Serbia Moving closer to European Union membership
Over the past 30 years, the people of Serbia have seen considerable political upheaval: the breakdown of the Socialist Federal Republic of Yugoslavia, the Yugoslav wars that followed, Serbia's international isolation by the international community, and finally Montenegro's separation from Serbia in 2006 and the declaration of independence by the Province of Kosovo in 2008. Since 2000, the country in the Western Balkans has been undergoing a transition from a socialist system to a market-oriented democracy.
The Serbian government is facing complex political, social and economic challenges. They include shortcomings with regard to the rule of law, a high level of unemployment and underemployment, widespread poverty, which is even more severe among disadvantaged groups, and brain drain.
Accession to the European Union constitutes the greatest opportunity for national development, and is the strategic goal of the Serbian government. In January 2014, the European Union and Serbia entered into accession negotiations. The precondition for this had been the conclusion of an agreement on the normalisation of relations between Serbia and Kosovo in 2013. While many countries – among them 23 of the 27 members of the EU, including Germany – have recognised Kosovo's independence, Serbia does not.
German development cooperation with Serbia
Serbia plays an important part in ensuring political stability in the Balkans and is the central partner country for German development cooperation in South-Eastern Europe.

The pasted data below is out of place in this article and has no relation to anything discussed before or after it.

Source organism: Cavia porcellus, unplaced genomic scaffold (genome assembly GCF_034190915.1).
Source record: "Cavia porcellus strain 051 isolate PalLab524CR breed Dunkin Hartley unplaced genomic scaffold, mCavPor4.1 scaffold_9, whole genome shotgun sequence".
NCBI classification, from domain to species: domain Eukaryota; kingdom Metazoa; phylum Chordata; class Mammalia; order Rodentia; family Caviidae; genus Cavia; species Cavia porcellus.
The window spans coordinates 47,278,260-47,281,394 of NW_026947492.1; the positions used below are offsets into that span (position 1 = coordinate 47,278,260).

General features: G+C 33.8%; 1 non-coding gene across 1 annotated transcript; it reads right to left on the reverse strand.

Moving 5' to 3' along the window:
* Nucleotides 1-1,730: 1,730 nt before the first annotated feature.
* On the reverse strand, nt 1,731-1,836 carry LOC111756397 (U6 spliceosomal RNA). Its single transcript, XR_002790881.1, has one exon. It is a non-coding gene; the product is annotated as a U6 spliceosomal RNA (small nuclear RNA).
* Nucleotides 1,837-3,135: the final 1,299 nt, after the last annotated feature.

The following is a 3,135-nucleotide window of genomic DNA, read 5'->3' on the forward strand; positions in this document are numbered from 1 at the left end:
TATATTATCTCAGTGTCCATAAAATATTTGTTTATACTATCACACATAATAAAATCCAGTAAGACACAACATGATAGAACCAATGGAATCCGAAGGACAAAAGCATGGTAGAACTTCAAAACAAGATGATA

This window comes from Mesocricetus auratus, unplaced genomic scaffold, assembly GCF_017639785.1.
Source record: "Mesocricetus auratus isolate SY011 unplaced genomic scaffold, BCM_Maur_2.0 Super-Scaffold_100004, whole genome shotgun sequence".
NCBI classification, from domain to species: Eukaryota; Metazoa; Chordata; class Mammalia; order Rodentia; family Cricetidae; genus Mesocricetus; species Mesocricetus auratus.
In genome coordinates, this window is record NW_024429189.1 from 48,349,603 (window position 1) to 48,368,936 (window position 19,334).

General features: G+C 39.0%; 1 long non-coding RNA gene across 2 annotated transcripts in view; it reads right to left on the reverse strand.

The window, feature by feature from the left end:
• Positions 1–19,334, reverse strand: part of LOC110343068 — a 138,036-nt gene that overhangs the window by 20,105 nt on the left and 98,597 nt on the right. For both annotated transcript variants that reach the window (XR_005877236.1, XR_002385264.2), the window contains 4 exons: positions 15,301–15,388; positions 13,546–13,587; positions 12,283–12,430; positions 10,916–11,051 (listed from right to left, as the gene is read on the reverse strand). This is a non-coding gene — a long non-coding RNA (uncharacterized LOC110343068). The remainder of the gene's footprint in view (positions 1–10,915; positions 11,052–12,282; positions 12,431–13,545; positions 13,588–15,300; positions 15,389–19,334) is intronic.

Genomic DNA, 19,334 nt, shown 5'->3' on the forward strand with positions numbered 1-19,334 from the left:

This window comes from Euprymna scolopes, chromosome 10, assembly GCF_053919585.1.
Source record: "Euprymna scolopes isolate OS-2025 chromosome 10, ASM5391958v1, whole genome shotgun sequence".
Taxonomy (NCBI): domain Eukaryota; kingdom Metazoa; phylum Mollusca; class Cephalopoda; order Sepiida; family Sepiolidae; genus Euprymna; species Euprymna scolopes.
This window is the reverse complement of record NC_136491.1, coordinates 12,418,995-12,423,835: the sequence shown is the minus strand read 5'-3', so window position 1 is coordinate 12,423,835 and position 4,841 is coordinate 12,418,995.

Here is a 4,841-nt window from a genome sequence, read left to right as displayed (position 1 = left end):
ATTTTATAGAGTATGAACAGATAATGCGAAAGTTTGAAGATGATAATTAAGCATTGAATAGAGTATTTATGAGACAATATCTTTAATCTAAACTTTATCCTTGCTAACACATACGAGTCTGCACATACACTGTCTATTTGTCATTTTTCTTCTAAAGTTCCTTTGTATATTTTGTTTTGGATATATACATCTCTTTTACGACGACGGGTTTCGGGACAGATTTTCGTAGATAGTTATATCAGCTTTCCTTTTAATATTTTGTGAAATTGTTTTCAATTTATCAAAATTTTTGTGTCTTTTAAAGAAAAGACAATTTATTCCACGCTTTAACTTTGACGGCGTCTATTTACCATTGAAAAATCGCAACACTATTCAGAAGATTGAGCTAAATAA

At the government negotiations in September 2017, Germany committed a total of 103.5 million euros to Serbia for 2017 and 2018.
The overarching objective of the cooperation programme is to support Serbia on its journey towards EU membership. Germany's activities focus on the German-Serbian initiative for sustainable growth and employment that was launched in 2016, which forms the umbrella for the two countries' development cooperation.
The programme of cooperation focuses on the following three priority areas:
- Sustainable economic development
- Democracy, civil society and public administration
- Environmental policy, protection and sustainable use of natural resources
Since spring 2017, the BMZ's 'Returning to New Opportunities' returnee programme has been helping migrants to make a fresh start after their return from Germany. They are able to take part in training programmes and receive assistance in finding a job. In addition, young people in Serbia who are thinking about leaving the country receive advice on how to establish a livelihood for themselves in their own country.